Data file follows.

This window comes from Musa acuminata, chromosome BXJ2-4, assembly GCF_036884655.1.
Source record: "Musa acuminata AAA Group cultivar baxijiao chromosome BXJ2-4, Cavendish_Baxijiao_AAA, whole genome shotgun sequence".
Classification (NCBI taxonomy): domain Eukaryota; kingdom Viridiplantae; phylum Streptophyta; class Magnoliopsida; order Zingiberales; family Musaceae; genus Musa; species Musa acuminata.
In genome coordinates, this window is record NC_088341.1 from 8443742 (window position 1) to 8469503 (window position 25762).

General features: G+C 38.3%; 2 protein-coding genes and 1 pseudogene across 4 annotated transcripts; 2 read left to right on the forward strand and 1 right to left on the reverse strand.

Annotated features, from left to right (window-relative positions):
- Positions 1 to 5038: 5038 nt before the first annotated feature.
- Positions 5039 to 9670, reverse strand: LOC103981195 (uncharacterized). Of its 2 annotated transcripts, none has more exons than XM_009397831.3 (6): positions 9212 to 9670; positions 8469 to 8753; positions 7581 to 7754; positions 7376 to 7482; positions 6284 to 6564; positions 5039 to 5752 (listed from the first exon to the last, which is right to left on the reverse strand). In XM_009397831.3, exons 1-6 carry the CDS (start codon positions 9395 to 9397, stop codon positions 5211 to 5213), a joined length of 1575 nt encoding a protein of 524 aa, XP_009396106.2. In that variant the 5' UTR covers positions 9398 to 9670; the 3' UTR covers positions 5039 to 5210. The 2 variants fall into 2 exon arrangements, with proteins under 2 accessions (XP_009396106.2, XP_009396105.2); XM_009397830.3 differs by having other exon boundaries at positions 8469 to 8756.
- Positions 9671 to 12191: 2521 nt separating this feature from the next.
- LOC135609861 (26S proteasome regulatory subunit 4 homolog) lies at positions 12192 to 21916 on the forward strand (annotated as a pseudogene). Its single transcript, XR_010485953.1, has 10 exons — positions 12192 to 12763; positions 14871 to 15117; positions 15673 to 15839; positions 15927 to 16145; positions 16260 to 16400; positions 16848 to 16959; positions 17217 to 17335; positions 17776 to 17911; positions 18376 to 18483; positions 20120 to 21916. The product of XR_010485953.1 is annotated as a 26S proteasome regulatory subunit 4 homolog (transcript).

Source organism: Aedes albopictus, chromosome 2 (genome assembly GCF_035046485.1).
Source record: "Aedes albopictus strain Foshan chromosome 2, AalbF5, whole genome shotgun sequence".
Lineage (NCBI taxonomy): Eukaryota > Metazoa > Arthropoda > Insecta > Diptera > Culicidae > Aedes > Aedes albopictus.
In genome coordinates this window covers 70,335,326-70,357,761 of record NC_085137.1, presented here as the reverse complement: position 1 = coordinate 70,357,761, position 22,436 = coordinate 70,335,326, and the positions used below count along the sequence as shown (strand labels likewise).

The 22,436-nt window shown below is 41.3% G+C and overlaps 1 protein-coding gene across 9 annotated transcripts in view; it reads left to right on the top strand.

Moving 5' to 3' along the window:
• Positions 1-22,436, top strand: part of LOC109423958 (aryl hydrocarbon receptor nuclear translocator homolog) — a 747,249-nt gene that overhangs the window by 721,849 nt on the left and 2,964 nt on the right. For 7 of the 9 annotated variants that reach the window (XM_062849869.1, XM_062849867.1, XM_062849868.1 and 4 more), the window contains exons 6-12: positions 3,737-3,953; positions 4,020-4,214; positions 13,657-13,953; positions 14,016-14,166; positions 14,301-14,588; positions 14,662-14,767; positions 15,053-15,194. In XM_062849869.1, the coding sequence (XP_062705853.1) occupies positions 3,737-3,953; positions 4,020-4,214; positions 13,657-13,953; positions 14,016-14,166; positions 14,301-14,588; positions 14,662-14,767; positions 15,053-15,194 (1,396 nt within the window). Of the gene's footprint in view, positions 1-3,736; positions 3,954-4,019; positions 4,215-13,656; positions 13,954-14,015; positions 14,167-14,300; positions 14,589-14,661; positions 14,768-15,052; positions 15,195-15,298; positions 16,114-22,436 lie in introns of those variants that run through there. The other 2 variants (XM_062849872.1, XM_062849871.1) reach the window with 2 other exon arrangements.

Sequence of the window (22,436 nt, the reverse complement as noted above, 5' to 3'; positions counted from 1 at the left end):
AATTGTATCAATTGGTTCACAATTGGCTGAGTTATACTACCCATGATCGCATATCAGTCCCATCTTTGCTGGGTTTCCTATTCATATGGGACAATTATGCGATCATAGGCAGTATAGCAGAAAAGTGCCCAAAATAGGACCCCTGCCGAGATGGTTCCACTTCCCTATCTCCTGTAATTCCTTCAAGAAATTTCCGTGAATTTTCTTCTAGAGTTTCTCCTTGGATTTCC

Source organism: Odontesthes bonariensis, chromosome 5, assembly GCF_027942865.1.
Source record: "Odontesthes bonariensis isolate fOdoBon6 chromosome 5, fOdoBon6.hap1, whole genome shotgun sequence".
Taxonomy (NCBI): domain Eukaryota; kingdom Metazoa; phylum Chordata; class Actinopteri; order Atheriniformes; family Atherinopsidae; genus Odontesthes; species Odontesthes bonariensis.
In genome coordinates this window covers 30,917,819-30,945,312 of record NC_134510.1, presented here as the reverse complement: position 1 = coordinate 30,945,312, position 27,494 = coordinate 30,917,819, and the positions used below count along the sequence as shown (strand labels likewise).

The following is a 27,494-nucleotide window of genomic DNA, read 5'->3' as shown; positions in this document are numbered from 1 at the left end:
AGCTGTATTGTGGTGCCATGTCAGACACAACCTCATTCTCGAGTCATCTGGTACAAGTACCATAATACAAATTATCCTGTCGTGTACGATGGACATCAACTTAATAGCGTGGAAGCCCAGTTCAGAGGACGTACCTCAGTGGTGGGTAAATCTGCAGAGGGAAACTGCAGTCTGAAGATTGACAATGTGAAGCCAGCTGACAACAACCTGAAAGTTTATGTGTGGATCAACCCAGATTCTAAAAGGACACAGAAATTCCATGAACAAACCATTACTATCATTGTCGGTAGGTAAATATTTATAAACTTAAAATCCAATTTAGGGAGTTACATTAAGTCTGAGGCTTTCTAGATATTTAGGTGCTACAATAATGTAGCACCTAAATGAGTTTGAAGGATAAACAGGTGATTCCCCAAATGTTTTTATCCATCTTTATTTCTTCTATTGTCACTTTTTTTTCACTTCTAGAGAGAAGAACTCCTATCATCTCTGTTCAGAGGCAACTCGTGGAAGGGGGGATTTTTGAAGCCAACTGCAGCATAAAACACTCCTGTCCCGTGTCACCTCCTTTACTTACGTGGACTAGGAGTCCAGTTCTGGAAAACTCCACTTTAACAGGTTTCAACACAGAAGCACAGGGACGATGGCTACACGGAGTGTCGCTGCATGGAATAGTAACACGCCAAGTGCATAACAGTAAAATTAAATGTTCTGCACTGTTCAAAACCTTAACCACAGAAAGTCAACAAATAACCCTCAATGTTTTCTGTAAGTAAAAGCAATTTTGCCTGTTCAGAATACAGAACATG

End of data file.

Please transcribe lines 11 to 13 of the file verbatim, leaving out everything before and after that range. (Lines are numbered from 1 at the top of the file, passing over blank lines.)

Source organism: Aedes albopictus, chromosome 2 (genome assembly GCF_035046485.1).
Source record: "Aedes albopictus strain Foshan chromosome 2, AalbF5, whole genome shotgun sequence".
Lineage (NCBI taxonomy): Eukaryota > Metazoa > Arthropoda > Insecta > Diptera > Culicidae > Aedes > Aedes albopictus.